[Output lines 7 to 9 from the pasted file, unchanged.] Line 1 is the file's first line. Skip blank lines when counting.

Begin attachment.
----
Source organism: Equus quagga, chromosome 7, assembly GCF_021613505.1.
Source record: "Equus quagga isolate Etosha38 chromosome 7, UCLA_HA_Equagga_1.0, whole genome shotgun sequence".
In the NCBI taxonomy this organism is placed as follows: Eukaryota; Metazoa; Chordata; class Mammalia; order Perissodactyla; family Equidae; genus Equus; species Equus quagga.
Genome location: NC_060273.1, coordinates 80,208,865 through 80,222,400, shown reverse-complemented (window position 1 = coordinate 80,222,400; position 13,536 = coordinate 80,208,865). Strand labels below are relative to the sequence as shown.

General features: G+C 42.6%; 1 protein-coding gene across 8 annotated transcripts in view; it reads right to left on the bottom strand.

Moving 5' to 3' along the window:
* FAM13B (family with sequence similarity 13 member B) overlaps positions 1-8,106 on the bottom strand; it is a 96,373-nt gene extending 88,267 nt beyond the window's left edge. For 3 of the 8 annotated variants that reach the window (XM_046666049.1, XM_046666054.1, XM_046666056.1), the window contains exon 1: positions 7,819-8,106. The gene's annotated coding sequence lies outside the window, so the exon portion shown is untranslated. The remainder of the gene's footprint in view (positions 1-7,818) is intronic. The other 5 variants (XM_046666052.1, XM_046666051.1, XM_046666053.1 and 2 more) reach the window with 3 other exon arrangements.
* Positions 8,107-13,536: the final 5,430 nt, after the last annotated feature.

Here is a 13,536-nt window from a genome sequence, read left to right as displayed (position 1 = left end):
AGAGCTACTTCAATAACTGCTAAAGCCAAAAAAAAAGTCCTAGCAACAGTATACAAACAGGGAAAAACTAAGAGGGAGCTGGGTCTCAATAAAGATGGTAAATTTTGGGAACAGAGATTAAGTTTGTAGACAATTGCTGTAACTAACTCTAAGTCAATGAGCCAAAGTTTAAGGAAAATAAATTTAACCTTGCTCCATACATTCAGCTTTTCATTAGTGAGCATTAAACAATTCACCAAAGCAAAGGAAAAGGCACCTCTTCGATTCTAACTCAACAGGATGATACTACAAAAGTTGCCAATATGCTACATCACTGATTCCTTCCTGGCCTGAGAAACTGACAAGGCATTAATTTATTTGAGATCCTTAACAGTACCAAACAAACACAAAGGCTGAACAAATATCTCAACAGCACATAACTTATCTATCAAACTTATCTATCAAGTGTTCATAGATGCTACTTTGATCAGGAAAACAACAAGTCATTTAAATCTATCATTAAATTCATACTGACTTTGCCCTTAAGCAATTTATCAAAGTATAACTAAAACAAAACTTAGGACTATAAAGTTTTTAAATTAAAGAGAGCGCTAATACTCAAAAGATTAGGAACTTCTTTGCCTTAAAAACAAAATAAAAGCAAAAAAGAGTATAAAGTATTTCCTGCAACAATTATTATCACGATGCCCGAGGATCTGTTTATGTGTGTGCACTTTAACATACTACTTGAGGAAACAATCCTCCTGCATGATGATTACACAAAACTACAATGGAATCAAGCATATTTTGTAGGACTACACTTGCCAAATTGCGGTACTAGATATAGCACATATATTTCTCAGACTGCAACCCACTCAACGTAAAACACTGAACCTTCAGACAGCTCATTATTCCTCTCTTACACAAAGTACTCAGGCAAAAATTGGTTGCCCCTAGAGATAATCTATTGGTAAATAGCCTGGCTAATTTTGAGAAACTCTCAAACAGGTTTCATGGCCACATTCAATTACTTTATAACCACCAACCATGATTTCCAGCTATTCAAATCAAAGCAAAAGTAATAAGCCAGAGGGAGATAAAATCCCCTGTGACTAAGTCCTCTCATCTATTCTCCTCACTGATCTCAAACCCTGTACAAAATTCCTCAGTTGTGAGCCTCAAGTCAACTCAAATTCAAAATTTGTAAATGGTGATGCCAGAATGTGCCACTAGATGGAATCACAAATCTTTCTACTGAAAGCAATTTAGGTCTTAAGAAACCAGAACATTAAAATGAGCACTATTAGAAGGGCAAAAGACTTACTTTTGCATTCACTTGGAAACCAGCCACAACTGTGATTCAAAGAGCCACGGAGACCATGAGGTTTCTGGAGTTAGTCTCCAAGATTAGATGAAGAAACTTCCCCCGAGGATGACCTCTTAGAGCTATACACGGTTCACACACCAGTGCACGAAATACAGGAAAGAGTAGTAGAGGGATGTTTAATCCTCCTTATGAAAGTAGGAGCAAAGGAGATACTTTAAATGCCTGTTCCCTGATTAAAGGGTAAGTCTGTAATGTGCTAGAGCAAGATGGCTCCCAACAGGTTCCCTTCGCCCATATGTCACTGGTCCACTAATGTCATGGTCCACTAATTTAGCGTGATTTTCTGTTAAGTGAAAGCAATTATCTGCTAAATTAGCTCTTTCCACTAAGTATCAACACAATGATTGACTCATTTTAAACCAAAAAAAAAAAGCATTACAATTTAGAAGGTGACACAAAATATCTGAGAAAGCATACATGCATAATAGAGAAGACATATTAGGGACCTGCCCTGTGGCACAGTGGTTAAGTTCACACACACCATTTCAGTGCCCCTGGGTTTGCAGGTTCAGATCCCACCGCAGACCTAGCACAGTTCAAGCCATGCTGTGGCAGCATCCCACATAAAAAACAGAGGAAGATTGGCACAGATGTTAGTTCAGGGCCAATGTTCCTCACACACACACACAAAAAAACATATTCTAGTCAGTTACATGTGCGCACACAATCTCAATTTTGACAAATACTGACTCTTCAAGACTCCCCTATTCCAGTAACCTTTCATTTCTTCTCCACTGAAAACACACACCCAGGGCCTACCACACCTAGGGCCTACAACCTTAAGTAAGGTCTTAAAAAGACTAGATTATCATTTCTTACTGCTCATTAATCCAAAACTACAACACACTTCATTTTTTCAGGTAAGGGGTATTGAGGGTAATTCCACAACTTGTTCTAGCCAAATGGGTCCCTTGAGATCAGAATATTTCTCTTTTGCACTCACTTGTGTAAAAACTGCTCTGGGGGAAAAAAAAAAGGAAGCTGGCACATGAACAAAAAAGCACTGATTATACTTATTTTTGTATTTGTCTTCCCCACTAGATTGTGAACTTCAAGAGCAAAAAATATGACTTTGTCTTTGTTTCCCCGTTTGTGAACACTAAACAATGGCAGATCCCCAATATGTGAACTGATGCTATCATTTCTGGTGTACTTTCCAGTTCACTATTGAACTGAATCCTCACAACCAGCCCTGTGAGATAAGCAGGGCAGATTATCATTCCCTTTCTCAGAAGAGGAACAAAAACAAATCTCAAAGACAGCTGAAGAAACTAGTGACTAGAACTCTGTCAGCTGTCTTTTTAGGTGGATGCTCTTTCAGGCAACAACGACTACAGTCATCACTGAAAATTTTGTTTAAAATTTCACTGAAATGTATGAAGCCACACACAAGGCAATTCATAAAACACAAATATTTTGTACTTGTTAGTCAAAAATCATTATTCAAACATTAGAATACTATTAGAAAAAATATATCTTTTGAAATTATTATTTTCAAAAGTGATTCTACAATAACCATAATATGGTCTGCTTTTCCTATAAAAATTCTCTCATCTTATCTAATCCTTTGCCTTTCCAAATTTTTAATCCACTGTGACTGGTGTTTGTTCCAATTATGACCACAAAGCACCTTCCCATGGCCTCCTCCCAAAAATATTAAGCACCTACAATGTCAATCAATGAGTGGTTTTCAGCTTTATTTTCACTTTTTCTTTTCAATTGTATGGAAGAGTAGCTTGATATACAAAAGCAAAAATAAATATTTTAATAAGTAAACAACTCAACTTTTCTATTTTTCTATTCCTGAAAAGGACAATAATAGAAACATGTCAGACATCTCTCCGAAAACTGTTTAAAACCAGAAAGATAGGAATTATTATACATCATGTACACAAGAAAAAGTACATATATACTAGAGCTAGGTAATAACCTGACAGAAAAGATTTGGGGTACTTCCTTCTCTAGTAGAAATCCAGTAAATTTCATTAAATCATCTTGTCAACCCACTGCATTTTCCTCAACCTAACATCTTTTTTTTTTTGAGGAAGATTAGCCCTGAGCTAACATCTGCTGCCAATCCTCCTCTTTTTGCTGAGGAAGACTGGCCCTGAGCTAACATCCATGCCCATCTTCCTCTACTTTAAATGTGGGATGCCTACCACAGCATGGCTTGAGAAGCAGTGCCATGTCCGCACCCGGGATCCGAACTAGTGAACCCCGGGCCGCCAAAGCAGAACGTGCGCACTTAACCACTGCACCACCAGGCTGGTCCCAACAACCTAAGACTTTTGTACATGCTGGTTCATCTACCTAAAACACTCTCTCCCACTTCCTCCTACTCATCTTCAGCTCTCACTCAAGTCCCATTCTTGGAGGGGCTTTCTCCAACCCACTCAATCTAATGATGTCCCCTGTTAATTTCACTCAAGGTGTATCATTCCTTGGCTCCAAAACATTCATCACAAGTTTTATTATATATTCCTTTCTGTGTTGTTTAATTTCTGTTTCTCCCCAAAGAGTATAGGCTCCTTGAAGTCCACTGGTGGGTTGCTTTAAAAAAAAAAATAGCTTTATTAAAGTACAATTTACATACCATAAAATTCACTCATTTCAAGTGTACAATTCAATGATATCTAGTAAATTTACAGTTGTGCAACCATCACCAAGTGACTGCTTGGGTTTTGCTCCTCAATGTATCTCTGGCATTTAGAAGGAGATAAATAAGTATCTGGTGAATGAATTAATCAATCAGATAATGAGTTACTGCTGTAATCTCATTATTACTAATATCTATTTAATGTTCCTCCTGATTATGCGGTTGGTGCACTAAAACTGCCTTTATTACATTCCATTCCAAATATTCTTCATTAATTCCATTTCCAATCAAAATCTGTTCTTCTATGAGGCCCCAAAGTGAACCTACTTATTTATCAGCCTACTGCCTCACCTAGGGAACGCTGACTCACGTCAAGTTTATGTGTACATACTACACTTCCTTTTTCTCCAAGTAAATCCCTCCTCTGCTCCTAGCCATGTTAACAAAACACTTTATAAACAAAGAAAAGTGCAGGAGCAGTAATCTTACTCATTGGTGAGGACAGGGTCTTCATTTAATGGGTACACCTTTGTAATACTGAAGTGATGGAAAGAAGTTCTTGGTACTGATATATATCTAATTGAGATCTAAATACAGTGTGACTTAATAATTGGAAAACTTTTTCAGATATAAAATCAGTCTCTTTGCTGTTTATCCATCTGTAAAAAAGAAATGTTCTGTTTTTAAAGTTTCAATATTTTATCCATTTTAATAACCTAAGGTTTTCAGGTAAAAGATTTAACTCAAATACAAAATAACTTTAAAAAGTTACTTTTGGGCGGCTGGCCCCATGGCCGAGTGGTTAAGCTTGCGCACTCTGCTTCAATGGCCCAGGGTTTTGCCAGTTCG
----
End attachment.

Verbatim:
* FAM13B (family with sequence similarity 13 member B) overlaps positions 1-8,106 on the bottom strand; it is a 96,373-nt gene extending 88,267 nt beyond the window's left edge. For 3 of the 8 annotated variants that reach the window (XM_046666049.1, XM_046666054.1, XM_046666056.1), the window contains exon 1: positions 7,819-8,106. The gene's annotated coding sequence lies outside the window, so the exon portion shown is untranslated. The remainder of the gene's footprint in view (positions 1-7,818) is intronic. The other 5 variants (XM_046666052.1, XM_046666051.1, XM_046666053.1 and 2 more) reach the window with 3 other exon arrangements.
* Positions 8,107-13,536: the final 5,430 nt, after the last annotated feature.

Here is a 13,536-nt window from a genome sequence, read left to right as displayed (position 1 = left end):